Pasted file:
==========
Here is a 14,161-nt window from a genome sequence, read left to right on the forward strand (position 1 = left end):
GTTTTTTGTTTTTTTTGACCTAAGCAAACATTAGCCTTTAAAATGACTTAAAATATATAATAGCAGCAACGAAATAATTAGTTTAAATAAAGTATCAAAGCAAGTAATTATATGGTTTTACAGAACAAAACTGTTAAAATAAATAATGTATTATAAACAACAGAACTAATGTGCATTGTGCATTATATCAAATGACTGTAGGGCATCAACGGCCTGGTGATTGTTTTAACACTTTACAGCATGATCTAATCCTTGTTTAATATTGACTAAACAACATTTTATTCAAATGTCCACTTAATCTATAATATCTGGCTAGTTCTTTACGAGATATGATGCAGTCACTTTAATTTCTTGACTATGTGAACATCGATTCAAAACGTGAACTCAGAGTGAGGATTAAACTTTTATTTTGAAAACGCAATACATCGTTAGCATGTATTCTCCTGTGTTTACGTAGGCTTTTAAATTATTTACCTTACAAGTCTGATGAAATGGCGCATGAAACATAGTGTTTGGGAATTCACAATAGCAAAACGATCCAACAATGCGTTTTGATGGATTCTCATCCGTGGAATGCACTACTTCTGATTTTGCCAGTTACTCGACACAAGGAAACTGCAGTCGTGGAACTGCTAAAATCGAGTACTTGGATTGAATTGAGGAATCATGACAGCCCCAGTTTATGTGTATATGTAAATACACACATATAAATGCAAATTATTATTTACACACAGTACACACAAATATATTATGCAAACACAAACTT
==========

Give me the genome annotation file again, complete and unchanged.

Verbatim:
Here is a 14,161-nt window from a genome sequence, read left to right on the forward strand (position 1 = left end):
GTTTTTTGTTTTTTTTGACCTAAGCAAACATTAGCCTTTAAAATGACTTAAAATATATAATAGCAGCAACGAAATAATTAGTTTAAATAAAGTATCAAAGCAAGTAATTATATGGTTTTACAGAACAAAACTGTTAAAATAAATAATGTATTATAAACAACAGAACTAATGTGCATTGTGCATTATATCAAATGACTGTAGGGCATCAACGGCCTGGTGATTGTTTTAACACTTTACAGCATGATCTAATCCTTGTTTAATATTGACTAAACAACATTTTATTCAAATGTCCACTTAATCTATAATATCTGGCTAGTTCTTTACGAGATATGATGCAGTCACTTTAATTTCTTGACTATGTGAACATCGATTCAAAACGTGAACTCAGAGTGAGGATTAAACTTTTATTTTGAAAACGCAATACATCGTTAGCATGTATTCTCCTGTGTTTACGTAGGCTTTTAAATTATTTACCTTACAAGTCTGATGAAATGGCGCATGAAACATAGTGTTTGGGAATTCACAATAGCAAAACGATCCAACAATGCGTTTTGATGGATTCTCATCCGTGGAATGCACTACTTCTGATTTTGCCAGTTACTCGACACAAGGAAACTGCAGTCGTGGAACTGCTAAAATCGAGTACTTGGATTGAATTGAGGAATCATGACAGCCCCAGTTTATGTGTATATGTAAATACACACATATAAATGCAAATTATTATTTACACACAGTACACACAAATATATTATGCAAACACAAACTT